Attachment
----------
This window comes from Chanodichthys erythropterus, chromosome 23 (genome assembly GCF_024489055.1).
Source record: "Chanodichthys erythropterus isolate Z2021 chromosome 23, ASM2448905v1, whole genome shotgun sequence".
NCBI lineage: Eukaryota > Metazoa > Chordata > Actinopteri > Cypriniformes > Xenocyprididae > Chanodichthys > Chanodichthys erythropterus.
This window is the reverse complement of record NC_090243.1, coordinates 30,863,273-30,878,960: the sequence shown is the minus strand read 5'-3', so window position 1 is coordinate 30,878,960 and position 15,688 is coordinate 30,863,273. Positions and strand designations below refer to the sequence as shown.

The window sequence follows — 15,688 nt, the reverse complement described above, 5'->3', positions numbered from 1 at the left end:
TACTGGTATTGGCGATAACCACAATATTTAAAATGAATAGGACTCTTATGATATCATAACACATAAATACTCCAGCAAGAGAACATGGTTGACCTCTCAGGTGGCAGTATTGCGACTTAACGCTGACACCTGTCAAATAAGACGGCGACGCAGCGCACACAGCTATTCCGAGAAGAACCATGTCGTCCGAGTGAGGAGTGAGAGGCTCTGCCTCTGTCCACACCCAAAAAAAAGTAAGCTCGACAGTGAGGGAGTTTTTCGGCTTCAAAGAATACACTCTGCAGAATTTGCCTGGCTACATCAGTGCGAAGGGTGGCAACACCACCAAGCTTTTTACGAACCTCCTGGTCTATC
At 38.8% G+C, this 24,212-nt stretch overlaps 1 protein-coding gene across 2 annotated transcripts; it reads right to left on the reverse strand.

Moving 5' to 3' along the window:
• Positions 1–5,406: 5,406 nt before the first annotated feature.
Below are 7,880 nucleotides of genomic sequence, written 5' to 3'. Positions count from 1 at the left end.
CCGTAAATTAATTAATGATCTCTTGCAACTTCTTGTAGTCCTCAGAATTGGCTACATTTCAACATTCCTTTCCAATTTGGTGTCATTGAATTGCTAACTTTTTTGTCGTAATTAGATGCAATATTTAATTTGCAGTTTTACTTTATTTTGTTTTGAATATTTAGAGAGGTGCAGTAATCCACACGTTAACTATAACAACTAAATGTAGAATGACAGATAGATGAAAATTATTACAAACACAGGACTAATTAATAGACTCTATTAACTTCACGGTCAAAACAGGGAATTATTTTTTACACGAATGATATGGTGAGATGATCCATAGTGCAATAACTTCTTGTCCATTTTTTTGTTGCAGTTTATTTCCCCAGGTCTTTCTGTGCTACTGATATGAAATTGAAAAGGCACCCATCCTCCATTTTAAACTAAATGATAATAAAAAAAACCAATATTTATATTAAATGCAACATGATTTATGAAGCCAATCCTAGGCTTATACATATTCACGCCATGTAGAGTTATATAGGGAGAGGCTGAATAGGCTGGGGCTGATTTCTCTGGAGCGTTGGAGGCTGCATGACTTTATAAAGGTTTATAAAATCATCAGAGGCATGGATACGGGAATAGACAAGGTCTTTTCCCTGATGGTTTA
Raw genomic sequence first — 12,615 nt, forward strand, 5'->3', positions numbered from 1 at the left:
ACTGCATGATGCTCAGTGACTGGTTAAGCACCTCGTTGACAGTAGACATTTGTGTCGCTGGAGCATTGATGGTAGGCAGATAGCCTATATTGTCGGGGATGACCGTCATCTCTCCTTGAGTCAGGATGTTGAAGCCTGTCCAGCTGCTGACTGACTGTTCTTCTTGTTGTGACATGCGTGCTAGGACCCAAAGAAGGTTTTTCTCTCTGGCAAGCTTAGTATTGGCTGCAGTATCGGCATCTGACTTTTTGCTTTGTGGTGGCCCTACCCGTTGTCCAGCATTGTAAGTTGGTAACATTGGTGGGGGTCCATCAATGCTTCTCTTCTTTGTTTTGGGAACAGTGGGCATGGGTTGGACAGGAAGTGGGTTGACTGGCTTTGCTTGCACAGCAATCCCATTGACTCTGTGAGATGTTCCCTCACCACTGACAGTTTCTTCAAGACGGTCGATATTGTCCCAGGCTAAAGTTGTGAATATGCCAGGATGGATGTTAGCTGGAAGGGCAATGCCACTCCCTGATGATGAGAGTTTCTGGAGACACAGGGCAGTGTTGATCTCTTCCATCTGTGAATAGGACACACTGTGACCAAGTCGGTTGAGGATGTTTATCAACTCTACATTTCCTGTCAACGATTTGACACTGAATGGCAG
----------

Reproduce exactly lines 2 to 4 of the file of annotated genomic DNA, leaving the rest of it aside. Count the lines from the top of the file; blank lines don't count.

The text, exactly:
Source record: "Chanodichthys erythropterus isolate Z2021 chromosome 23, ASM2448905v1, whole genome shotgun sequence".
NCBI lineage: Eukaryota > Metazoa > Chordata > Actinopteri > Cypriniformes > Xenocyprididae > Chanodichthys > Chanodichthys erythropterus.
This window is the reverse complement of record NC_090243.1, coordinates 30,863,273-30,878,960: the sequence shown is the minus strand read 5'-3', so window position 1 is coordinate 30,878,960 and position 15,688 is coordinate 30,863,273. Positions and strand designations below refer to the sequence as shown.